The challenges are many.
“Schizophrenia is a complex disease with different clinical, behavioral, cognitive, and genetic manifestations, and it’s rare for any single research group to have the sufficiently large datasets needed to test hypotheses and capture its full variability and complexity,” said Lei Wang, PhD, assistant professor in psychiatry and behavioral sciences and radiology. “This project will help scientists draw meaningful conclusions about the disease using very large data samples that are well beyond the scope and capability of a single scientist.”
The project Wang is referring to is SchizConnect, an ambitious, four-year, multisite venture meant to overcome limitations in data sharing amongst the schizophrenia research community. Wang, director of the Neuroimaging and Applied Computational Anatomy Lab (NIACAL), is the lead principal investigator (PI) on a multi-PI National Institutes of Health U01 grant.
Begun in March, the next six months of the project will be spent determining the scope of SchizConnect, with initial datasets contributed from Feinberg, the Functional Biomedical Informatics Research Network (FBIRN) at the University of California-Irvine, the Mind Clinical Imaging Consortium (MCIC) at the Mind Research Network in New Mexico, and the Information Sciences Institute at the University of Southern California.
Although large neuroimaging datasets exist for normal development, aging, Alzheimer’s disease, and other neuropsychiatric conditions, no resource like SchizConnect exists for schizophrenia. That limitation, in part, led to the creation of consortia databases such as the FBIRN and MCIC. Their purpose is to help improve scientists’ understanding of the relationships among abnormalities of brain circuitry, brain function, and genetic variability in schizophrenia.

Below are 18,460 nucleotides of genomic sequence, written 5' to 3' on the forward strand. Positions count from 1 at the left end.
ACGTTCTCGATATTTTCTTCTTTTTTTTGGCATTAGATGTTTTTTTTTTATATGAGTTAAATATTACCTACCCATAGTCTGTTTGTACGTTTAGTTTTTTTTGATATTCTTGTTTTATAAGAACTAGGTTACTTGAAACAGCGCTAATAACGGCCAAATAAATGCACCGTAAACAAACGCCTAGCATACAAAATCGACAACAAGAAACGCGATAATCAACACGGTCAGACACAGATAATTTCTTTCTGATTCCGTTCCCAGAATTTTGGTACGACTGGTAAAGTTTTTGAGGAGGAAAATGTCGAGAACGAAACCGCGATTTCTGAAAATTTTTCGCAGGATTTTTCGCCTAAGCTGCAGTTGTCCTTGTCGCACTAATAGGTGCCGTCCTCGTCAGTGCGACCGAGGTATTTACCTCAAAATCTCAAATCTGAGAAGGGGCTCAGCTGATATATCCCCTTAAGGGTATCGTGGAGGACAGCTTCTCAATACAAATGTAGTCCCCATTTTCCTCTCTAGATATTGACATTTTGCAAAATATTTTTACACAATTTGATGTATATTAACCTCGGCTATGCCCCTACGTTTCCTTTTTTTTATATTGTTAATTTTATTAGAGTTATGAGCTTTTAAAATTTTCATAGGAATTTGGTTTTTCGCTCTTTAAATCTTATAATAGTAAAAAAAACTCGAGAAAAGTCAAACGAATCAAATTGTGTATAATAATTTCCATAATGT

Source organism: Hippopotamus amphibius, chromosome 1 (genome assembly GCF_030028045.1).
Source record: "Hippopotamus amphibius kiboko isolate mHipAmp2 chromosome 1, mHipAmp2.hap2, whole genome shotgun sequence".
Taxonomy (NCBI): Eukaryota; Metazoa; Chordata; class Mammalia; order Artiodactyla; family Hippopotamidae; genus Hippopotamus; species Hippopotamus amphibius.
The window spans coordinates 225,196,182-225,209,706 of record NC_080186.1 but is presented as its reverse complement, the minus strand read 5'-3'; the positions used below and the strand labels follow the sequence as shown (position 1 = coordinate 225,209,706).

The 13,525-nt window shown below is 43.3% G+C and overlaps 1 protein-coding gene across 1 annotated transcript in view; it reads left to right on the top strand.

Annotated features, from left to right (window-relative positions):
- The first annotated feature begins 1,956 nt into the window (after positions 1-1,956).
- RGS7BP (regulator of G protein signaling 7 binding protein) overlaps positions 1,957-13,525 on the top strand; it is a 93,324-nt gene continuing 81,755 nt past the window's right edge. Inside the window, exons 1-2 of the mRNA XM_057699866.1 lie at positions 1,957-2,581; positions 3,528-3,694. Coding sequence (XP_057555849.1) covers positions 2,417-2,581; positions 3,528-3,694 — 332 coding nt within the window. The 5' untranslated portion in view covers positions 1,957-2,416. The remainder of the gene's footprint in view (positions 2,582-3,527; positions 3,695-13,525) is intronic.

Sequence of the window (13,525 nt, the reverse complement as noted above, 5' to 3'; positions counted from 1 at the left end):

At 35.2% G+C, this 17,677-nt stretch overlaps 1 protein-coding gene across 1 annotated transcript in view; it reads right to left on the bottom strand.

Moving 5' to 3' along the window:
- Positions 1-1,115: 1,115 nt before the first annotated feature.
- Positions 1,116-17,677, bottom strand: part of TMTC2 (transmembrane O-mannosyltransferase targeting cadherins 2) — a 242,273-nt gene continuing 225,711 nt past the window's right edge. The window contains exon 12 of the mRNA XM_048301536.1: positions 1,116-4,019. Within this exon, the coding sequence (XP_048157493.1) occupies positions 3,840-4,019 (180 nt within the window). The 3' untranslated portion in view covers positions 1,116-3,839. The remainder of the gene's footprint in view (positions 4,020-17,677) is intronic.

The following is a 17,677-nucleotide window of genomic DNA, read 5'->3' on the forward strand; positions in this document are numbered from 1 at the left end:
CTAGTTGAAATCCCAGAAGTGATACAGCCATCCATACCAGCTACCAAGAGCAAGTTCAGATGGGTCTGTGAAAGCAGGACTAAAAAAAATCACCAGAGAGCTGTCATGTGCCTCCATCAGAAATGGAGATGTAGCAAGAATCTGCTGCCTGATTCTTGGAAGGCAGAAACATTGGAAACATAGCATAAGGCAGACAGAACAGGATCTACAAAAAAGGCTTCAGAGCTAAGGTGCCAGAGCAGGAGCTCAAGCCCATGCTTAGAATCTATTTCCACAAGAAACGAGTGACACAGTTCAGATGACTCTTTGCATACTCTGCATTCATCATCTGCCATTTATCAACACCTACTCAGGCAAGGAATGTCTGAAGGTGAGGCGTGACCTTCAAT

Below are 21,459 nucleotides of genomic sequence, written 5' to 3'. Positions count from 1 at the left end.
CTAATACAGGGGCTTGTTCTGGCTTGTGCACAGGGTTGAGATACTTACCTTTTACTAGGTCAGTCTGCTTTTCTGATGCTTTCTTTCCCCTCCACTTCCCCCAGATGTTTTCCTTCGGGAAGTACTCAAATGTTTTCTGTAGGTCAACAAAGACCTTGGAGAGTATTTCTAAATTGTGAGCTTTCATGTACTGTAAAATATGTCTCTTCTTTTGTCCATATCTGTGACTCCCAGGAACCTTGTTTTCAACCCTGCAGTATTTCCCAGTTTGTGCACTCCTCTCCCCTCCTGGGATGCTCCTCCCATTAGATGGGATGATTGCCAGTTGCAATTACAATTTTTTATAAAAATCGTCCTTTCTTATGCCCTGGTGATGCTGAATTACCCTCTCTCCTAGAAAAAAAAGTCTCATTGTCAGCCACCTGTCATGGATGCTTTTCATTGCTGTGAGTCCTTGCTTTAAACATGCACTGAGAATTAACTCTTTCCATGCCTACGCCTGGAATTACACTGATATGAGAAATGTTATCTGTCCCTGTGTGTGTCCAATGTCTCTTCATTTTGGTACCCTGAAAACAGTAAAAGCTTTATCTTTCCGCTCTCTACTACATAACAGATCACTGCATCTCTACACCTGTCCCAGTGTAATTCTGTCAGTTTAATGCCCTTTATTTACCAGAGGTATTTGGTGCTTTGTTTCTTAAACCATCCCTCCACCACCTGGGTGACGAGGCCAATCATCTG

SchizConnect will bring information from these disparate neuroimaging repositories into a common integrated system, eliminating the immense effort required to share data between centers and scientists.
“Our work has already demonstrated that data integration is feasible,” Wang said, citing a recent paper in which scientists analyzed and validated neuroimaging data from Northwestern, the FBIRN, and MCIC. “While SchizConnect will be dedicated to schizophrenia neuroimaging data, the resulting model-based framework for information sharing is critically important to all of translational neuroscience.”
For users, SchizConnect will appear as a single, virtual database with uniform interface, but the aggregated data will remain at individual repositories and under the control of those providers.
“We believe the time is ripe to leverage the tools developed by the neuroimaging community to create a large-scale resource for schizophrenia and related spectrum disorders,” Wang said. “We share the strong belief that the development of a true federation of neuroimaging and related metadata is the only way we can gain significant traction on understanding the neurobiological complexity of this disease.”
By early next year, the group plans to complete entry of the initial datasets and have a searchable database developed. Phase two of the three-phase project will involve adding an increased number of data variables before the final step of adding datasets from other sites. The SchizConnect web portal is expected to be developed by fall 2015, at which time users will be invited to register.